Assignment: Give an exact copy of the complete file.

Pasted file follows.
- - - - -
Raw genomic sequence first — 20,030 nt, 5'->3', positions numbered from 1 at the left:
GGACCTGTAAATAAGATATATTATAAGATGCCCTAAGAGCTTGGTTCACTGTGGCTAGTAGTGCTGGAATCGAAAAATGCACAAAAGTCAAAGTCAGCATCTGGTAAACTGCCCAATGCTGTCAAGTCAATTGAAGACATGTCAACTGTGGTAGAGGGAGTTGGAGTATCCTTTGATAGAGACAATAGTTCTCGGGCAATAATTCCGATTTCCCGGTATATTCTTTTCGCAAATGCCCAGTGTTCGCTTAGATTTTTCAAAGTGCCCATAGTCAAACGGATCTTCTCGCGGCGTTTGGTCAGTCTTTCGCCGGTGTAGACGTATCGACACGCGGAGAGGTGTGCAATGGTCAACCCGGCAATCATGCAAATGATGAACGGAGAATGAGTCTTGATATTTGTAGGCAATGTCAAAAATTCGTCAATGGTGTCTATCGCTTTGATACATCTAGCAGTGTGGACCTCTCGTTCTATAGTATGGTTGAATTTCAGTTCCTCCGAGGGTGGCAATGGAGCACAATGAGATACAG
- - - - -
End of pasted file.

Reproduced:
Raw genomic sequence first — 20,030 nt, 5'->3', positions numbered from 1 at the left:
GGACCTGTAAATAAGATATATTATAAGATGCCCTAAGAGCTTGGTTCACTGTGGCTAGTAGTGCTGGAATCGAAAAATGCACAAAAGTCAAAGTCAGCATCTGGTAAACTGCCCAATGCTGTCAAGTCAATTGAAGACATGTCAACTGTGGTAGAGGGAGTTGGAGTATCCTTTGATAGAGACAATAGTTCTCGGGCAATAATTCCGATTTCCCGGTATATTCTTTTCGCAAATGCCCAGTGTTCGCTTAGATTTTTCAAAGTGCCCATAGTCAAACGGATCTTCTCGCGGCGTTTGGTCAGTCTTTCGCCGGTGTAGACGTATCGACACGCGGAGAGGTGTGCAATGGTCAACCCGGCAATCATGCAAATGATGAACGGAGAATGAGTCTTGATATTTGTAGGCAATGTCAAAAATTCGTCAATGGTGTCTATCGCTTTGATACATCTAGCAGTGTGGACCTCTCGTTCTATAGTATGGTTGAATTTCAGTTCCTCCGAGGGTGGCAATGGAGCACAATGAGATACAG